Wednesday, 9 September 2015

Oxidative Stress & Cancer Development

I recently attended an integrative oncology seminar that ignited an interest in nutrition and cancer prevention, therapy and treatment. I wanted to share some of the eye opening information I learned in terms of oxidative stress and its role in cancer development, and how nutrition therapy can help to prevent its progresssion.

The cells within our bodies undergo millions of divisions every day, and these divisions are highly sensitive to oxidative damage and stress. Oxidative stress occurs as a result of a build up of free radicals, otherwise know as ROS (reactive oxygen species), these molecules are a byproduct of energy consumption within mitochondria, the powerhouses of our cells. Everyday activities such as breathing, eating and exercising produce free radicals. These free radicals can accumulate in high amounts and damage our cells and leave tissues unable to function correctly, leading to the formation of health conditions and disease, including cancer.

There is a specific time of cell division that is sensitive to oxidative damage known as the spindle checkpoint, this is a stage of cell division that safeguards chromosome division to ensure the correct number of chromosomes are formed, if there is any error in cell division this checkpoint will halt division while the error is fixed. Oxidative stress overrides this checkpoint and therefore can result in aneuploidy, which causes an abnormal amount of chromosomes to form in a cell and DNA damage. This cell instability can lead to malignant tumor formation.

Aneuploidy can be reduced by the lifelong supplementation of antioxidants. Antioxidants are naturally occurring chemicals found in certain foods that prevent cell damage, help to maintain tissues and prevent disease. Chromosomal instability characteristic of cancer formation can be reduced via the intake or supplementation of the following antioxidants:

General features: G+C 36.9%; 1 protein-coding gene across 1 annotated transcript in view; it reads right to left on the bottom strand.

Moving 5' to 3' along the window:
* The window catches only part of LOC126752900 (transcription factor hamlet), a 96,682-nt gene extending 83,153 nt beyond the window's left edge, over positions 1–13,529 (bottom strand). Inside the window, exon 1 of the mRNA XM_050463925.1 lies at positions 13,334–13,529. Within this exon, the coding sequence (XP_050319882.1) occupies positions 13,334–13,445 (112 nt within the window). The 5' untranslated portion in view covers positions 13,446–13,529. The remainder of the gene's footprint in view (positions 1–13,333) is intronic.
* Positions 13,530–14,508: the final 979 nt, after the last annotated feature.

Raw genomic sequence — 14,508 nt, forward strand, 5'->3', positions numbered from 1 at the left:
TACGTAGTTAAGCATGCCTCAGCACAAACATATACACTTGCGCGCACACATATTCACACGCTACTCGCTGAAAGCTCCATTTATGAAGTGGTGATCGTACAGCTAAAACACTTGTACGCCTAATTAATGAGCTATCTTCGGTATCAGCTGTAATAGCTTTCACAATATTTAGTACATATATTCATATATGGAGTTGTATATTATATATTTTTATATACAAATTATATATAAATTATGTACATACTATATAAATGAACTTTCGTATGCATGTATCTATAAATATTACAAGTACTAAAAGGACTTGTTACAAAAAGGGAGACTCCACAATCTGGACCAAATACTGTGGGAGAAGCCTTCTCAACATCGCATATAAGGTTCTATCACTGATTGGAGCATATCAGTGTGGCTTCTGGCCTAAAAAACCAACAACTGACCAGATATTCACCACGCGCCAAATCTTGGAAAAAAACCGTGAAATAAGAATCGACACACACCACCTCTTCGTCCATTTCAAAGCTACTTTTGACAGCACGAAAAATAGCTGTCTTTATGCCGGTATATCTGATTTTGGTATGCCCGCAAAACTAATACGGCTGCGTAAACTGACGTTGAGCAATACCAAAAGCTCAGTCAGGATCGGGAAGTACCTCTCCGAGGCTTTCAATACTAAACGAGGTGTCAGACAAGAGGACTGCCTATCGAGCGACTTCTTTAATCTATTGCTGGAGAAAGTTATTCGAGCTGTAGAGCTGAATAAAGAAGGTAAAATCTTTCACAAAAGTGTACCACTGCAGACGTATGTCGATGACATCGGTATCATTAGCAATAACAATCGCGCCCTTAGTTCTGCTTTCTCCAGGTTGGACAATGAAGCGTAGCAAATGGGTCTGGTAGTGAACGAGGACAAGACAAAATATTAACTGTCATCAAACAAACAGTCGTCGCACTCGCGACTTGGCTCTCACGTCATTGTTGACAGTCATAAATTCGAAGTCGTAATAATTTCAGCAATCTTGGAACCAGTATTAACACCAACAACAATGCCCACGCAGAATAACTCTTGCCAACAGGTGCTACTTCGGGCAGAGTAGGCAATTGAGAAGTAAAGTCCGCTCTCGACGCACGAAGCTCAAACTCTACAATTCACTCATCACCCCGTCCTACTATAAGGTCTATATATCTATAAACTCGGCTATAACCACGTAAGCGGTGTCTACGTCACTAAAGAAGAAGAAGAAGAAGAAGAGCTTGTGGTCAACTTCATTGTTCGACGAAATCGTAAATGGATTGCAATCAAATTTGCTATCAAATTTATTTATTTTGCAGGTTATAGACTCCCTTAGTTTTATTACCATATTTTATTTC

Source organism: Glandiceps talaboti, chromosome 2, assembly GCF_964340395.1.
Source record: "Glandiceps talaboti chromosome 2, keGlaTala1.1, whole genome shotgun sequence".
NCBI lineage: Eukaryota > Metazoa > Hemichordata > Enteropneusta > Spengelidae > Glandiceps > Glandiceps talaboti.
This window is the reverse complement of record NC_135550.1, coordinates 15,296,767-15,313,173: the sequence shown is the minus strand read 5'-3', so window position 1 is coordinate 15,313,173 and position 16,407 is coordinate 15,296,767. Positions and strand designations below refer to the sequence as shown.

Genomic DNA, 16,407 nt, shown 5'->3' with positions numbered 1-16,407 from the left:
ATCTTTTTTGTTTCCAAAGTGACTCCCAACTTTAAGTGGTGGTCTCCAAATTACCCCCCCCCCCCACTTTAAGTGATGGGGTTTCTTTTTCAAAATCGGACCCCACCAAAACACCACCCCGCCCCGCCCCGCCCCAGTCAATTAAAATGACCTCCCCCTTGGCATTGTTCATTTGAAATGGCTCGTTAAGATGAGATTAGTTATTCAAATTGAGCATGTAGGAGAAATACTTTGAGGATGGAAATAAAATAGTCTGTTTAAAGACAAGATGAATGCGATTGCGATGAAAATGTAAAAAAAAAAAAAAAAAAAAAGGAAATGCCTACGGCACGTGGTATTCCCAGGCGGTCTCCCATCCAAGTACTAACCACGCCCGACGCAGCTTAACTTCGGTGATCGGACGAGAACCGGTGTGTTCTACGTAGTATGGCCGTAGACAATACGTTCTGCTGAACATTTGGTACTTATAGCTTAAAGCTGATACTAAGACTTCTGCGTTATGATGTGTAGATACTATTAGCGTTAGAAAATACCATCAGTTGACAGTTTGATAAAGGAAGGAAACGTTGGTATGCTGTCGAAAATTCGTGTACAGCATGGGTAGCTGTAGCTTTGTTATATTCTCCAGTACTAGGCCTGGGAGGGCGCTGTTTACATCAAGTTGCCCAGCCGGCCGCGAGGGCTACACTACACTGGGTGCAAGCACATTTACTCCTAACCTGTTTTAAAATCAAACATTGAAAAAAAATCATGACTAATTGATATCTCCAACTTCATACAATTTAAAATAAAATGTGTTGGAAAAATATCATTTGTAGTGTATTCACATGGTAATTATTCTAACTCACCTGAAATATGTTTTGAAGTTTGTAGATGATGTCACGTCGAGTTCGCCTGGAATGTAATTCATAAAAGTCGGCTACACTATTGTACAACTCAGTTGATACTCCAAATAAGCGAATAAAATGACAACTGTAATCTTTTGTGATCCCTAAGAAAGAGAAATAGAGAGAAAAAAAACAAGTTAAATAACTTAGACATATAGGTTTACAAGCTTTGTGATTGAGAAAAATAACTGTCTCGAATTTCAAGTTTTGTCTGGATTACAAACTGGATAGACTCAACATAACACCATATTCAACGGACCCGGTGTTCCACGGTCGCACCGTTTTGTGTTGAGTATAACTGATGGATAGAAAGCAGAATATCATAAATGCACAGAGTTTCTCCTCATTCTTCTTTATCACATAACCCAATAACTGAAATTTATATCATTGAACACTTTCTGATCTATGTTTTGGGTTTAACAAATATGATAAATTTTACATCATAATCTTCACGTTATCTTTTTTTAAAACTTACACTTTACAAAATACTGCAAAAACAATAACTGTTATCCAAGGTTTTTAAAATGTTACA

CoQ10 – An antioxidant essential for basic cell function and co enzyme used in energy production. CoQ10 is produced within the body but can be obtained via diet and supplementation.  CoQ10 is found naturally in beef, poultry, fish, soybean & canola oil, sesame seeds, pistachios, fruits and vegetables such as broccoli, cauliflower, oranges and strawberries.

Vitamin E – A fat-soluble antioxidant that is one of the body’s primary defenders against free radicals, acting to prevent oxidation of polyunsaturated fatty acids and other lipids. Vitamin E is particularly beneficial in preventing LDL cholesterol oxidation, reducing risks of heart disease.  Vitamin E is found in polyunsaturated plant oils, leafy green vegetables, wheat germ, whole grains, nuts and seeds.

Plant Flavonoids – Found in green tea, soy, milk thistle, turmeric and ginger, flavonoids are a group of phytochemical's with antioxidant and anti-inflammatory properties that act to maintain cell membranes. 

Therefore, through regular intake of coQ10, vitamin E and a range of plant flavonoids, oxidative stress can be reduced effectively reducing cell instability caused by free radical damage and reducing risks of cancer progression.